Resources referenced in this talk:

View talk recording here


Season 7: Foundations of Resilience – Understanding departures from historical ecosystems and adapting for resilient futures

In partnership with the Kootenay Conservation Program (KCP) we present season 7 of CREDtalks on the theme of Foundations of Resilience: Understanding departures from historical ecosystems and adapting for resilient futures.

Ecosystems have been drastically transformed over the past 100-200 years. These changes underpin many modern ecological challenges including extreme fire behaviour, insect infestations, drought, disease, habitat loss, and a biodiversity crisis. As these systems continue to change, there is a need to understand both where we came from, and where we are going. Management systems and actions interact with these changes and shape potential futures providing some opportunities to restore ecosystem resilience. However, restoring landscapes to increase their resilience, and adapt to a changing climate is complex. This requires new ideas, new collaborations, and new ways of thinking about the restoration of processes across systems, across disciplines, and across scales. Recognizing this, we have invited a diverse group of scientists and practitioners to share their lessons and findings. In this series, we draw on patterns from the past, challenges in the present, and scenarios for the future, to explore adapting for resilience in the Columbia Mountains Region.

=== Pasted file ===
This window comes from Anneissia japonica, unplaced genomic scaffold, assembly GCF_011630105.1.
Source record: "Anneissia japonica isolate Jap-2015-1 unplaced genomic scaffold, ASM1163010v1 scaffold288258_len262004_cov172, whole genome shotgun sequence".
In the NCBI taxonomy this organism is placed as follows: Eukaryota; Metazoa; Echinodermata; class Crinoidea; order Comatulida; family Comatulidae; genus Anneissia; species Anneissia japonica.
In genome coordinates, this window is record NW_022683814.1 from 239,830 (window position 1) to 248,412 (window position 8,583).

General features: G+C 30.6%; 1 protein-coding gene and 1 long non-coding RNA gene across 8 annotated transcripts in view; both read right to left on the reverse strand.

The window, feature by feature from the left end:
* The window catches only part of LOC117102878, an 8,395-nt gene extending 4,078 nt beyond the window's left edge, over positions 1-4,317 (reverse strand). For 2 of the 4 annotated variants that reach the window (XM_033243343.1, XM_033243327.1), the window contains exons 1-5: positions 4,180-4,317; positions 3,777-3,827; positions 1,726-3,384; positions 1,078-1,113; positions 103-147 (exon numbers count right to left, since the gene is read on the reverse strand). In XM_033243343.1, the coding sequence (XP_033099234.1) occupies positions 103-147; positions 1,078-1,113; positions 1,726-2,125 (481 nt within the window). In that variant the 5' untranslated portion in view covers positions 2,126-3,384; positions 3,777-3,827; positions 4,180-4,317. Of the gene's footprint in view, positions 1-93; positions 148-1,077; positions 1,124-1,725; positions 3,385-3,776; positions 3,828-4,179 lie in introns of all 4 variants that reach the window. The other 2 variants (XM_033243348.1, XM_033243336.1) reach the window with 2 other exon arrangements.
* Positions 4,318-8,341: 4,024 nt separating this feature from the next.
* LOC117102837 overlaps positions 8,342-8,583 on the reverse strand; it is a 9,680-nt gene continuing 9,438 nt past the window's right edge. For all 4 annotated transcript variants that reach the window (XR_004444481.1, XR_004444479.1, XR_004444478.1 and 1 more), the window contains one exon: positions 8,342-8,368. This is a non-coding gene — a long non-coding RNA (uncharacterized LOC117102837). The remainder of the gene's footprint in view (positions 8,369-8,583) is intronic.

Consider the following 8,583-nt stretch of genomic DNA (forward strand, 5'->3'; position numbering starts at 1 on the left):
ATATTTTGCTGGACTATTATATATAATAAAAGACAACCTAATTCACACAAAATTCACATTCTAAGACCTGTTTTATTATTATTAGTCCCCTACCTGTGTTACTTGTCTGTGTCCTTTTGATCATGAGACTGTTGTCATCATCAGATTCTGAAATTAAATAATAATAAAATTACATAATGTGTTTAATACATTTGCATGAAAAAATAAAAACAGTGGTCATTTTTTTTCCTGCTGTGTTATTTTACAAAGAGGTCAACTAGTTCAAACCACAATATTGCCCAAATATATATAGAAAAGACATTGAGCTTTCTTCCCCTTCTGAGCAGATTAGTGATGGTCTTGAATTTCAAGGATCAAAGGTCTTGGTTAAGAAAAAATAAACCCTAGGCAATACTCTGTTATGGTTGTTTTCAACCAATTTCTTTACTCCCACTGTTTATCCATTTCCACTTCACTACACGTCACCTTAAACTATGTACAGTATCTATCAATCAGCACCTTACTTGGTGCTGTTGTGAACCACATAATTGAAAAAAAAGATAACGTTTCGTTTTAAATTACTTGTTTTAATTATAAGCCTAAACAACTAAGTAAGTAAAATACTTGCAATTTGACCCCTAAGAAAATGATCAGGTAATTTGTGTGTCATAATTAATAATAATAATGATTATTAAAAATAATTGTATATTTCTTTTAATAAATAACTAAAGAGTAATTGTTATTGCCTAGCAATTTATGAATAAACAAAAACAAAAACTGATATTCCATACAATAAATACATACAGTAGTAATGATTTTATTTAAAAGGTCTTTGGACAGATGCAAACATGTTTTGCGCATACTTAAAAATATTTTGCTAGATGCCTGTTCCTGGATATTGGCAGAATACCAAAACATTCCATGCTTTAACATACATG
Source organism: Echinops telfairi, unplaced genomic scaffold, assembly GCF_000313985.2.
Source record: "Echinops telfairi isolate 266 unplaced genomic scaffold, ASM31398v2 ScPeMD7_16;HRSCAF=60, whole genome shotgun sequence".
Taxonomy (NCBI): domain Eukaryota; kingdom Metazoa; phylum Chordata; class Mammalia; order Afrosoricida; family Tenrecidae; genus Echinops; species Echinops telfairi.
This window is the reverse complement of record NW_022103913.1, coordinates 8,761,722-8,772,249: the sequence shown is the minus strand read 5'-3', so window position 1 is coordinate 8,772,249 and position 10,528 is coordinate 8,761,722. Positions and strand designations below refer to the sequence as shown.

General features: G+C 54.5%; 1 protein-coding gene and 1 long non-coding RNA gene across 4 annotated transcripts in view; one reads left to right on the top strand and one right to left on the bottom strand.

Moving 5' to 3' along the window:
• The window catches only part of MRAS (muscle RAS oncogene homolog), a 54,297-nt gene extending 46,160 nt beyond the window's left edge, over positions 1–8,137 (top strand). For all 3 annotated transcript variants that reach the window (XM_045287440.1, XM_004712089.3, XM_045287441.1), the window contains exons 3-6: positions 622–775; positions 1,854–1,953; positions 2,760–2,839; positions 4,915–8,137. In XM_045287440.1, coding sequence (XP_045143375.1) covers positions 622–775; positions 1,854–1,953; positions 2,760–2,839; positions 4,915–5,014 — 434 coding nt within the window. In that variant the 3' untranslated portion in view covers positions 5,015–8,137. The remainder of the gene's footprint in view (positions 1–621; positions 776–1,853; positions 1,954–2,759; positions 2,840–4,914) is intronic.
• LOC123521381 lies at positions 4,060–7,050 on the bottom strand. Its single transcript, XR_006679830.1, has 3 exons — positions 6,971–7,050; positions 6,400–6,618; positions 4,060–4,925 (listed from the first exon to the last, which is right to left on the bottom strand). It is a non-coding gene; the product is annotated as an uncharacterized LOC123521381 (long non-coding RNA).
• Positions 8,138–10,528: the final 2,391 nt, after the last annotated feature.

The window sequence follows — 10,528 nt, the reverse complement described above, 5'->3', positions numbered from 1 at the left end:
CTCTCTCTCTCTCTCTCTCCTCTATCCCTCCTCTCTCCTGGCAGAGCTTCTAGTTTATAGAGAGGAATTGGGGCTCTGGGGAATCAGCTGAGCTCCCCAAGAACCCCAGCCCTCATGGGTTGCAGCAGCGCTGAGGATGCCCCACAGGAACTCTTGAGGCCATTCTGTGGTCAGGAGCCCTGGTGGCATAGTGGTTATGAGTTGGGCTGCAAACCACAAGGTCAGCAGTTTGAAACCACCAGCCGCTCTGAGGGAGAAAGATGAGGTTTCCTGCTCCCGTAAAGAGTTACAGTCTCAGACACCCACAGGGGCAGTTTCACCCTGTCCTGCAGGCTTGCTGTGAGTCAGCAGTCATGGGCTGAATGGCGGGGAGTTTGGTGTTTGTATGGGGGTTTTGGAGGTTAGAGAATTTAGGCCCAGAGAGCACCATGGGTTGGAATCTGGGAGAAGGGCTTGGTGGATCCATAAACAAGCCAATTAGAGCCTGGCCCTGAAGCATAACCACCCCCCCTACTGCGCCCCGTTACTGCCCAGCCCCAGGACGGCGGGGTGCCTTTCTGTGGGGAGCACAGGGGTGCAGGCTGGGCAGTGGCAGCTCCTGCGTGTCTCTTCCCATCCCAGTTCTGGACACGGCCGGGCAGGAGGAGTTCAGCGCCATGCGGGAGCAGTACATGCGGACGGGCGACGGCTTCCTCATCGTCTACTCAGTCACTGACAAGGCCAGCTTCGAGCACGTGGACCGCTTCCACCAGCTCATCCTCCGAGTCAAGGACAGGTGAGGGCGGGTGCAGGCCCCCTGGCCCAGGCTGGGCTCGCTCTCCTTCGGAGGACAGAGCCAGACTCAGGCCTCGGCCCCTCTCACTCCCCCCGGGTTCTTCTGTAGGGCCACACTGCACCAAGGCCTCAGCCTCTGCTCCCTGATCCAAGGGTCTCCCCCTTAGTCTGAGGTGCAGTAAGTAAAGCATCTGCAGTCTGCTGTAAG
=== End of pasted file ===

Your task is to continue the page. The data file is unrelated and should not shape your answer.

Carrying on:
Thanks to the generous support of the Columbia Basin Trust and KCP, we are able to offer this series free of charge.


How the past haunts our future: Colonization and the loss of dry forest resilience in the southern Rocky Mountain Trench of British Columbia